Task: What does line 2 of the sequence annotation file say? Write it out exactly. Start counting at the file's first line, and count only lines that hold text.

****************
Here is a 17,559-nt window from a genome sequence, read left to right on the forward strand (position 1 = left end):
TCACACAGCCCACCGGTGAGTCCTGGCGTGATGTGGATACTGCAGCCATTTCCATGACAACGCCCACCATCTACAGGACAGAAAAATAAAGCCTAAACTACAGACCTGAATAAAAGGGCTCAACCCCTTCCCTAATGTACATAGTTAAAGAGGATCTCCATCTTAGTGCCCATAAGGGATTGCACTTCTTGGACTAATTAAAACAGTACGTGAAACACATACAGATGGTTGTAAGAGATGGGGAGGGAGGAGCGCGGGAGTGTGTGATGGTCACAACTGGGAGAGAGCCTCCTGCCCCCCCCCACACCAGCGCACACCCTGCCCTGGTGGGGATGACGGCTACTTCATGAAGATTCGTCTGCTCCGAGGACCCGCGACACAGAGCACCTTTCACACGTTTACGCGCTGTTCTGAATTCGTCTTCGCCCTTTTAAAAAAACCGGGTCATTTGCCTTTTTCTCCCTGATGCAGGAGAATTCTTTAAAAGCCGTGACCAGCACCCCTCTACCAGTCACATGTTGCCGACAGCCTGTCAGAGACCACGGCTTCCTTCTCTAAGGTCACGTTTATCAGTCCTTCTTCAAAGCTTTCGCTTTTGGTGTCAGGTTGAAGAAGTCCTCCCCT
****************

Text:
TCACACAGCCCACCGGTGAGTCCTGGCGTGATGTGGATACTGCAGCCATTTCCATGACAACGCCCACCATCTACAGGACAGAAAAATAAAGCCTAAACTACAGACCTGAATAAAAGGGCTCAACCCCTTCCCTAATGTACATAGTTAAAGAGGATCTCCATCTTAGTGCCCATAAGGGATTGCACTTCTTGGACTAATTAAAACAGTACGTGAAACACATACAGATGGTTGTAAGAGATGGGGAGGGAGGAGCGCGGGAGTGTGTGATGGTCACAACTGGGAGAGAGCCTCCTGCCCCCCCCCACACCAGCGCACACCCTGCCCTGGTGGGGATGACGGCTACTTCATGAAGATTCGTCTGCTCCGAGGACCCGCGACACAGAGCACCTTTCACACGTTTACGCGCTGTTCTGAATTCGTCTTCGCCCTTTTAAAAAAACCGGGTCATTTGCCTTTTTCTCCCTGATGCAGGAGAATTCTTTAAAAGCCGTGACCAGCACCCCTCTACCAGTCACATGTTGCCGACAGCCTGTCAGAGACCACGGCTTCCTTCTCTAAGGTCACGTTTATCAGTCCTTCTTCAAAGCTTTCGCTTTTGGTGTCAGGTTGAAGAAGTCCTCCCCT